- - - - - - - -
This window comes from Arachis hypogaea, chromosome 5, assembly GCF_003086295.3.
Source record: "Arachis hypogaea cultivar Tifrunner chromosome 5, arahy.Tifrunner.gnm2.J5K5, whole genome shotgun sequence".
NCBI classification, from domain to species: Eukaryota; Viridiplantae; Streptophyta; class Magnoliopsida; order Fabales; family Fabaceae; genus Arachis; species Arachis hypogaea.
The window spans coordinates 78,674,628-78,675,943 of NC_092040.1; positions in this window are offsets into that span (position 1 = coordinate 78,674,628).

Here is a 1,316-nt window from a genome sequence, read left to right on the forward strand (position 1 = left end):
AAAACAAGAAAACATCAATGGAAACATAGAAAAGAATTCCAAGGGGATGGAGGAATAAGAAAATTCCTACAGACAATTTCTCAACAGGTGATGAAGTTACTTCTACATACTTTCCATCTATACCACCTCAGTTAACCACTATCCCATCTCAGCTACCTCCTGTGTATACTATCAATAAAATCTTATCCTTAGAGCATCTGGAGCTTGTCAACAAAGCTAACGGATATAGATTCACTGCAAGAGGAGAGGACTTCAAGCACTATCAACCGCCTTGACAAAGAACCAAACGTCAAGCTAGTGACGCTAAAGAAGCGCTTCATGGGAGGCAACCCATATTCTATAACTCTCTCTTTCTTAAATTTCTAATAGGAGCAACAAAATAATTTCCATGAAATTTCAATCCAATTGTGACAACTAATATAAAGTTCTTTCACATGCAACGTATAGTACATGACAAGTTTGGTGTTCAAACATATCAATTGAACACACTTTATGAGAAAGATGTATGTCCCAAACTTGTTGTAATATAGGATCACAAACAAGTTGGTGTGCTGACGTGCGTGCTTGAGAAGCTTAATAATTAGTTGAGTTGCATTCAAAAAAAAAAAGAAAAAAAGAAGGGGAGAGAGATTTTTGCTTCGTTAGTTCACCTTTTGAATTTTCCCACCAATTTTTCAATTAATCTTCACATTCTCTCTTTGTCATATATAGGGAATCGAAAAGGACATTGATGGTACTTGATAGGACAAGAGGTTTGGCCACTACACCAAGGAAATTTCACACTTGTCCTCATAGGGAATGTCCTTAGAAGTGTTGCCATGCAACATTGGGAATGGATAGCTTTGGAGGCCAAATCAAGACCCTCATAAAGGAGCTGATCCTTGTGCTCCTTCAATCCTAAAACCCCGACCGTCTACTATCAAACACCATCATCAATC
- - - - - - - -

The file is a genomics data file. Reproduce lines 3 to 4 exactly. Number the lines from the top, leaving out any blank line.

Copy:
NCBI classification, from domain to species: Eukaryota; Viridiplantae; Streptophyta; class Magnoliopsida; order Fabales; family Fabaceae; genus Arachis; species Arachis hypogaea.
The window spans coordinates 78,674,628-78,675,943 of NC_092040.1; positions in this window are offsets into that span (position 1 = coordinate 78,674,628).